Sooner or later, any commercially viable documentary about the life and work of avant-garde musician Frank Zappa — outsider art’s ultimate inside man — has to grapple with the same headache from which Zappa suffered for the length of his career: the hostile relationship between commerce and creation. The biologically improbable love child of a time-bending orgy between Igor Stravinsky, Weird Al Yankovic, Jacob Collier, and Led Zeppelin (or maybe it would be easier to just call him a true original), the self-appointed Mother of Invention was a composer by nature, and a rock star by necessity.
He strove to create music that was alive with the same unbridled sense of freedom as he was; music that captured the absurdity of this world and served it back to the masses on wax. As Zappa is heard saying in the new and compellingly well-sourced Alex Winter documentary that bears his name: “A lot of what we do is designed to annoy people to the point where they might, just for a second, question enough of their environment to do something about it. And something has to be done before America scarfs up the world and shits on it.” That ethos resulted in aggressively satirical psychedelia like “We’re Only in it for the Money,” abrasive A-sides like “I Have Been in You” (the lead track off 1979’s immortal “Sheik Yerbouti”), and visionary suites that laundered the history of jazz through joke titles like “Don’t Eat the Yellow Snow.” Zappa spent his entire life trying to thrash his way out of the one-size-fits-all straitjacket of the record industry; he marched to the beat of his own cacophonous rhythm section, and struggled to afford them until the day he died.
Here was a guy whose very essence was a repudiation to the prefab arcs and simple chord progressions of the music docs that would become a veritable cottage industry in the decades after his death. To really get at the man behind the music, a movie about Zappa would probably have to be as wild and feral and occasionally unpleasant as he was; it would have to be erratic in a way that would leave most people out in the cold, and make even its target audience feel like they were walking around with a pebble in their shoe. This is not that. A longtime labor of love that Winter only managed to fund by raising more than a million dollars on Kickstarter (Zappa’s actual house remains an unclaimed perk), “Zappa” is unavoidably bogged down by a financial imperative to make some of its money back.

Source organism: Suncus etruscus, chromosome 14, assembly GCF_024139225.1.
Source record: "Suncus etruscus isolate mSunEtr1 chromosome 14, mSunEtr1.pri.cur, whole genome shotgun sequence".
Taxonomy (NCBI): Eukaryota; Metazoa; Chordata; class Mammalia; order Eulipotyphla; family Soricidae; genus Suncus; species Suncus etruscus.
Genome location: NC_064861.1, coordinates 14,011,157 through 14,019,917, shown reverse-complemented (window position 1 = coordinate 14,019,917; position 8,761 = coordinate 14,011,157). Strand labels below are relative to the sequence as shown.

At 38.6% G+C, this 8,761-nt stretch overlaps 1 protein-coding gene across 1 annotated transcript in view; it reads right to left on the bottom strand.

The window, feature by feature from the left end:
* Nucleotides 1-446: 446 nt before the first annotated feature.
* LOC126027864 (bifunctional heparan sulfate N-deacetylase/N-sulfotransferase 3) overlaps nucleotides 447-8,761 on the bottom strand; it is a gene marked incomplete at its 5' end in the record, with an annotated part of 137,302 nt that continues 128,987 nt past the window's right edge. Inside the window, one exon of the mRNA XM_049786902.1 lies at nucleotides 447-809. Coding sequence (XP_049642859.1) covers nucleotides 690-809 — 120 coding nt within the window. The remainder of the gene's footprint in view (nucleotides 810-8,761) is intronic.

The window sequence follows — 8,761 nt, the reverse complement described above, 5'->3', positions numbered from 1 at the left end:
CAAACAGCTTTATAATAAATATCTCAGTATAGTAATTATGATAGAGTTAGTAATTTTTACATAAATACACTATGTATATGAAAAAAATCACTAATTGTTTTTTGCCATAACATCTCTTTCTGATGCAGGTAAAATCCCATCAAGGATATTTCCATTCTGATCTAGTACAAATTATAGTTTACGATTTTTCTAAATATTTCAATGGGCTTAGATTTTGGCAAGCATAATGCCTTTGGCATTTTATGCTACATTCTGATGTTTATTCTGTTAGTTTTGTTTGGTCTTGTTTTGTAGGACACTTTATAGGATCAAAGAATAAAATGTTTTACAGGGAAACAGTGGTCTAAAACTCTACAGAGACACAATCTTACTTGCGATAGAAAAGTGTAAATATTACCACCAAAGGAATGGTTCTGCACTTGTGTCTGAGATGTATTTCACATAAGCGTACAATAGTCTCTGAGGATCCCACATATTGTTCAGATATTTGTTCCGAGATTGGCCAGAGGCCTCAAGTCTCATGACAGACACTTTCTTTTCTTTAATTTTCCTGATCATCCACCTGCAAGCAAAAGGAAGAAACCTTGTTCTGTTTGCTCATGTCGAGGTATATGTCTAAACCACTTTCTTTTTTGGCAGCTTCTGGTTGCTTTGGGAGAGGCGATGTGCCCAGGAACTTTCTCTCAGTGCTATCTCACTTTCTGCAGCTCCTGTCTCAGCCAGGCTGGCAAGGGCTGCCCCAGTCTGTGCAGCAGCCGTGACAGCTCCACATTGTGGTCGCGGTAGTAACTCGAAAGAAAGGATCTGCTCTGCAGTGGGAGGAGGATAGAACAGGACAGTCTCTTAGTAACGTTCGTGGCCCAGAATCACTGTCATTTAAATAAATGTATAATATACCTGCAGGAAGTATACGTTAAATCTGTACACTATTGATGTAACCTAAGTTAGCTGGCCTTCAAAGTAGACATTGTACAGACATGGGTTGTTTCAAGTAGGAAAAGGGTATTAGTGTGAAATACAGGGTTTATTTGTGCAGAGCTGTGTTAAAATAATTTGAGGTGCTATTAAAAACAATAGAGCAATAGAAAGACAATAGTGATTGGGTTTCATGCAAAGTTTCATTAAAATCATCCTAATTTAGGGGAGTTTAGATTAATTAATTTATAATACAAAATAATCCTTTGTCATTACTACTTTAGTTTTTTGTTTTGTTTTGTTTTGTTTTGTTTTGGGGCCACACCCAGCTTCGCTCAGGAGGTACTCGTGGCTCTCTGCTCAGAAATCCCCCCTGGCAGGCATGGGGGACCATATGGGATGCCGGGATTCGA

Winter evinces a contagious fascination with Zappa’s legend, as well as a lucid understanding of the Pollock-like purity that underscored his messy-seeming life (the filmmaker gets a lot of mileage from the exclusive access he was granted to Zappa’s endless personal archives, making this doc a must-see even for hardcore fans who know all the basic details by heart). Alas, the trouble with trying to capture a mercurial artist on such a legible canvas is that the attempt — no matter how sincere and self-aware it might be — can only do justice to its subject through its failure to see them clearly.
Capping off a banner year that also included a sober profile of childhood stardom and a heroic throwback performance in “Bill and Ted Face the Music,” Winter bookends his doc with Zappa’s death from prostate cancer in 1993 at the age of 52, and spends the 120 minutes in between pinballing from one artistic pursuit to another. Zappa says that you have one note in life and so you should really play the shit out of it, but this extremely dense film endeavors to show us the many different pitches that note can take. Despite its predominately linear chronological approach, “Zappa” offers a hectic flurry of influences and ideas that get sucked into all sorts of rapids and riptides as it follows the current downstream.
Winter ambushes viewers with the Zappa of it all in a way that echoes Zappa’s arrival on the American music scene. The movie doesn’t bend over backward to make you care about the musical anarchist at its core or rely on talking heads to certify his greatness (Winter’s quality-over-quantity approach to interviewees pays massive dividends, as platitudes are ditched in favor of soul-probing conversations with loved ones like Zappa’s late wife Gail and his long-suffering percussionist Ruth Underwood). It trusts that the centrifugal force of Zappa’s energy will grow strong enough to command your attention, and it does.